« Reply #3 on: December 29, 2001, 03:38:11 AM »

  There are wide variations in speed all over the bands.  And, there are wide variations in CW ability as well.  The best thing about putting the newcomers with the OTs is that they will learn what passes for proper CW procedure and etiquette, without developing a "novice accent".  Hopefully, they'll learn to not send AR K at the end of a CQ - unless they're on an ARK!   K is the proper thing to send at the end of a CQ.  AR is good if you're already in a QSO.  
  This isn't stated to start some big squabble.  It has been the practice for more years than most of us have been on the air.
  This said, I hope everyone is having a fine holiday season.  Keep pounding the brass folks!

   73 es hpe cu on cw de WB6SMX - Jim

Posts: 729


« Reply #4 on: December 31, 2001, 01:07:59 PM »

I doubt it matters if the ARRL is pro/anti CW, though it's fairly clear they do not wish to eliminate it.  But the real chicken will roost at the FCC, and their goal is simplification of their procedures and workload - period.  If the WRC2003 abandons CW as a licensing requirement, then good and bad money both say the FCC will do the same, and ALL ham licenses will become 'code-free."  However, do not read into that the elimination of the CW bands; they will exist for possibly as long as ham radio exists, and certainly for a few more years.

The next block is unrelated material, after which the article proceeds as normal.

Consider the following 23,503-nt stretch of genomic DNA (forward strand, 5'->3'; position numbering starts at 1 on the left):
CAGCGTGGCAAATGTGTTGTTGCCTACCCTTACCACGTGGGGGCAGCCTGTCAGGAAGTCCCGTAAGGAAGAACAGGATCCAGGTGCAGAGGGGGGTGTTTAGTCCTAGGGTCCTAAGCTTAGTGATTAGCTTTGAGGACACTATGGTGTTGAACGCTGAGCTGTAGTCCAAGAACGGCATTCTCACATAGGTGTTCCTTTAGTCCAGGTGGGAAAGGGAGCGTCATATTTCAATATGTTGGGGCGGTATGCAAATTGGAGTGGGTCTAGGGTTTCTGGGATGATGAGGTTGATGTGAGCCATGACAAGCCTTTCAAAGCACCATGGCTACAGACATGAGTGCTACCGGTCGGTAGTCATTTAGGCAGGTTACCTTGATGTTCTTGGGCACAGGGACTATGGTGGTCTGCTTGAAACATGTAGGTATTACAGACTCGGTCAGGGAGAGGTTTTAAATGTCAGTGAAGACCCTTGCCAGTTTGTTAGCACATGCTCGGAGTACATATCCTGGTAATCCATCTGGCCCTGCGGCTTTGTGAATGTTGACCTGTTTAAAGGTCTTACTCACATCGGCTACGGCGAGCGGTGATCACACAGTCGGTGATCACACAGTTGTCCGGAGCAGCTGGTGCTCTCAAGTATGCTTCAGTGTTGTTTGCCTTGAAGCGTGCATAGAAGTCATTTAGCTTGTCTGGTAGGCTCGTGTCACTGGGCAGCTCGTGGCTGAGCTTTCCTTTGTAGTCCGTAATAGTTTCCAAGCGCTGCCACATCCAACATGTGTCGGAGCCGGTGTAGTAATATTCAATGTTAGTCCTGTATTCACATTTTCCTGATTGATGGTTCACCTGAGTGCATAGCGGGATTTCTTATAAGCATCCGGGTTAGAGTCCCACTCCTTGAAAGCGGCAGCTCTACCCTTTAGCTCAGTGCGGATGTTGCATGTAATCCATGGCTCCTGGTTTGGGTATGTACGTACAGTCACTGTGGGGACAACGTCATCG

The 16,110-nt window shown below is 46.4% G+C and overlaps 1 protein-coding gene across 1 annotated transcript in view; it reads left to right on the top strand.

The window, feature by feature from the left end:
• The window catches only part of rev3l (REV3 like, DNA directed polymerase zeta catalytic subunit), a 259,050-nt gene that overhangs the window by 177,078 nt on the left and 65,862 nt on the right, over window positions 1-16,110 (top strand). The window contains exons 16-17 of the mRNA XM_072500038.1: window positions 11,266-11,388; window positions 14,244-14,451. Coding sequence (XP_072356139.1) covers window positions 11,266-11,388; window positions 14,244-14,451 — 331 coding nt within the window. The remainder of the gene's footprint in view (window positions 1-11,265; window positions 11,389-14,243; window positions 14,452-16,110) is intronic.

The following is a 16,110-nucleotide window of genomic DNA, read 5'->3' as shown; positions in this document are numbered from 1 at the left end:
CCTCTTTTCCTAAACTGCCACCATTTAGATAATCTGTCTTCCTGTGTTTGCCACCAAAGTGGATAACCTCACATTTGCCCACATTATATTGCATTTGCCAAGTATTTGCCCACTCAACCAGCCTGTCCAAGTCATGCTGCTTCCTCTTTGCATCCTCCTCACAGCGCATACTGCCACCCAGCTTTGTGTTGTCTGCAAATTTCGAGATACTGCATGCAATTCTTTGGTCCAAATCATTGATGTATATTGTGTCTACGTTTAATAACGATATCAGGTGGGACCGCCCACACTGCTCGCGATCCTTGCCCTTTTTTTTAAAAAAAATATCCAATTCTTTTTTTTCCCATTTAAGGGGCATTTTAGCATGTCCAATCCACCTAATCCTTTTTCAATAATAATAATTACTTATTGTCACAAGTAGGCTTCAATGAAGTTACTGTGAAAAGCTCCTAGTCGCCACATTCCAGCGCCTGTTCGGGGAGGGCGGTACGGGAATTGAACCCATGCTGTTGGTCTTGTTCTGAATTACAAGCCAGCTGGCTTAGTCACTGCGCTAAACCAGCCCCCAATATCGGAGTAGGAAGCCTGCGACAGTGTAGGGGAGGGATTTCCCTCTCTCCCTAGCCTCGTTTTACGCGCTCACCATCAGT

As to variation in speed, that will probably always be, but there is pretty much no difference between a 5 WPM Novice and a 5 WPM Extra, so making a subband based upon speed would be silly.  The current subbands are a leftover from Incentive Licensing, which has been totally negated in practice, and they should be eliminated.  

Novices can learn better by being in the general (not General) CW bands, but that, too, has been negated by the elimination of the Novice license!   The new training ground for hams is two meter FM, which is horribly unfortunate, (and it shows!)  but the ball has bounced, and it isn't going to bounce back.